Last year, battery maker QuantumScape (NYSE:QS) was one of the biggest beneficiaries of the EV (Electric Vehicle) boom. QS stock logged a staggering gain of 745%.
But the momentum has certainly been losing steam. At the start of the new year, the shares plunged from $84.45 to $49.95.
There was also little news to explain this. For the most part, it looks like panic selling was the main reason as investors wanted to preserve their massive gains.
It’s true that QS stock has since increased to $54. But the shares still well off the high of $132.
Then what now? Well, I don’t think there’s much opportunity here unless you are a day trader. Let’s face it, the valuation is fairly stretched. The market capitalization remains at $19.7 billion. This is definitely steep for a company that has no revenues.
But there are other issues with QS stock. So let’s take a deeper look.
A Closer Look at QS Stock
The origins of QuantumScape go back about a decade. The founders of the company include Jagdeep Singh and Stanford professor Fritz Prinz. The mission was to develop next-generation solid-state lithium-ion batteries for EVs.
With this approach, the founders were convinced that the technology would be cheaper, have higher performance, much faster charging and less vulnerability to overheating.
They had little trouble getting early interest in the company. In 2012, QuantumScape was able to forge a partnership with Volkswagen and the automaker wound up eventually investing up to $300 million in the startup. There was also an investment from Microsoft (NASDAQ:MSFT) co-founder, Bill Gates.
In terms of the public offering, QuantumScape merged into a special purpose acquisition company (SPAC) in September. The deal resulted in $1 billion in funding.
But QuantumScape is still more of a concept company. Even though the technology is compelling, they don’t expect it to be available commercially before 2024. And Even this timeline may prove optimistic. As seen with other EV companies – including Tesla (NASDAQ:TSLA) – deadlines are often missed.
Besides, battery technology is extremely complicated. After all, this is why there has been moderate innovation for decades.
True, if QuantumScape can succeed with its ambitious efforts, the revenue potential is substantial. According to the company’s own estimates, it could top $6.4 billion by 2028.
Then again, a lot can happen in the next few years. Perhaps Tesla or Toyota (NYSE:TM) may have its own innovations as well as various other startups like Solid Power. Even Apple (NASDAQ:AAPL) could be a rival.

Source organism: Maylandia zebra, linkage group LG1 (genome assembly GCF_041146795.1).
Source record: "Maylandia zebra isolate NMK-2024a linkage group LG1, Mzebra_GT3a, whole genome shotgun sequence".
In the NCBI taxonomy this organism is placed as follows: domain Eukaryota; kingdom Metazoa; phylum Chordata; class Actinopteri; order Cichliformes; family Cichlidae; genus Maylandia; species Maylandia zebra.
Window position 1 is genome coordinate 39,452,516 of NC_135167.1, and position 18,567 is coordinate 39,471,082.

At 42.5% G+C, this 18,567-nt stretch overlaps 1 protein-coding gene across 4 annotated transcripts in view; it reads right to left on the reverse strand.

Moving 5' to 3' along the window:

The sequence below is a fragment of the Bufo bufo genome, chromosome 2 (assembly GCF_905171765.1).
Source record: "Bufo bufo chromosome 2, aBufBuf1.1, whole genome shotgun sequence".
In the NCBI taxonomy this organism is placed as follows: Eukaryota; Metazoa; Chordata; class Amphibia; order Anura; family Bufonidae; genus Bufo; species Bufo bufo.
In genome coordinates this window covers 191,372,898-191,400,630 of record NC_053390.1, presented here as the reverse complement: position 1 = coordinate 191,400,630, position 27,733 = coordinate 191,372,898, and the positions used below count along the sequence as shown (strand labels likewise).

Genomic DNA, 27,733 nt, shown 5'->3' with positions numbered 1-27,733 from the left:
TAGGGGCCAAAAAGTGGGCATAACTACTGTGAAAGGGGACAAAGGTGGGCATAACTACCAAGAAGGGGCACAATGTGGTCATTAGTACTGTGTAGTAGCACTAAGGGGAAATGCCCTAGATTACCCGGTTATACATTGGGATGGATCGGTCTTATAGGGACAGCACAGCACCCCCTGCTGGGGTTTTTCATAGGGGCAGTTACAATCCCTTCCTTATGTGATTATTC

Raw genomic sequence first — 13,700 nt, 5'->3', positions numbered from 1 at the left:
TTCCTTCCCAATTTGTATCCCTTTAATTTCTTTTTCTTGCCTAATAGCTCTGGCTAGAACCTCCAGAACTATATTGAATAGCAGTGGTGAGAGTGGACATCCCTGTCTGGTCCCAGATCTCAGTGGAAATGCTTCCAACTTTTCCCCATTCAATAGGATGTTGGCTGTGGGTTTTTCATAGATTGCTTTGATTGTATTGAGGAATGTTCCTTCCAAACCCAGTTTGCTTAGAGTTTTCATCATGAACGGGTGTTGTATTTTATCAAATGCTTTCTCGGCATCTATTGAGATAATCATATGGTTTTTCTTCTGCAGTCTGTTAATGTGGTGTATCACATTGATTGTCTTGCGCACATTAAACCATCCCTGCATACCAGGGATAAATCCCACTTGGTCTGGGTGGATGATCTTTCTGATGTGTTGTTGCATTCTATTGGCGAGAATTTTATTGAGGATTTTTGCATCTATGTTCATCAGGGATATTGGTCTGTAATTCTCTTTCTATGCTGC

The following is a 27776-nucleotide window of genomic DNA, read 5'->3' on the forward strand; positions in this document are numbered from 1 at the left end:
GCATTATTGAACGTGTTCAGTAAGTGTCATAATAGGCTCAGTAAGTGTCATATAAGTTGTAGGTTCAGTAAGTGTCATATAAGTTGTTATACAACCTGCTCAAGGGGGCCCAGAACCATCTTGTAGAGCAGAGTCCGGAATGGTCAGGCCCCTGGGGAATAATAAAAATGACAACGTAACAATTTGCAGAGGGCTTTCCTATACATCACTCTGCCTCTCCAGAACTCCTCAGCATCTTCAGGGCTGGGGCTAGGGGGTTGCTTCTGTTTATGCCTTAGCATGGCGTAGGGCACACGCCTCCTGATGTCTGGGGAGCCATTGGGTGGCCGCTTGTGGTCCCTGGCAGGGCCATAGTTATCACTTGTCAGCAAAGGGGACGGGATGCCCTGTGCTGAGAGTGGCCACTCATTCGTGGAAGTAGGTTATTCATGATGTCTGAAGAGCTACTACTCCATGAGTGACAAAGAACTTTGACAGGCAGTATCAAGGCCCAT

What’s more, there will be a need for building global infrastructure and strong production systems. There could also be challenges with getting adoption of the technology, especially if there are alternatives on the market.
Bottom Line on QS Stock
It’s certainly true that QuantumScape has many advantages. The company has more than 200 patents on its technology and roughly 100 trademarks. Of course, this intellectual property is quite valuable.
Next, QuantumScape is the only lithium-metal solid-state battery company that has an OEM partner. This provides a first-mover advantage in the market and strong momentum.
Something else: QuantumScape’s technology could have applications beyond the auto industry. For example, it could be useful with wearables and smartphones.
But while all this is encouraging, I still think there should be caution with QS stock. The trading has been fairly erratic lately. There may also be downward pressure from insider sales.
Consider that the company recently filed an S-1 with the Securities and Exchange Commission to register 306 million shares. Given the volatility with the stock, it would be normal to see large sales.
Thus, for the time being, it is probably a good idea to be patient with QS stock.
On the date of publication, Tom Taulli did not have (either directly or indirectly) any positions in any of the securities mentioned in this article.
Tom Taulli (@ttaulli) is the author of various books on investing and technology, including Artificial Intelligence Basics, High-Profit IPO Strategies and All About Short Selling. He is also the author of courses on topics like the Python language and COBOL.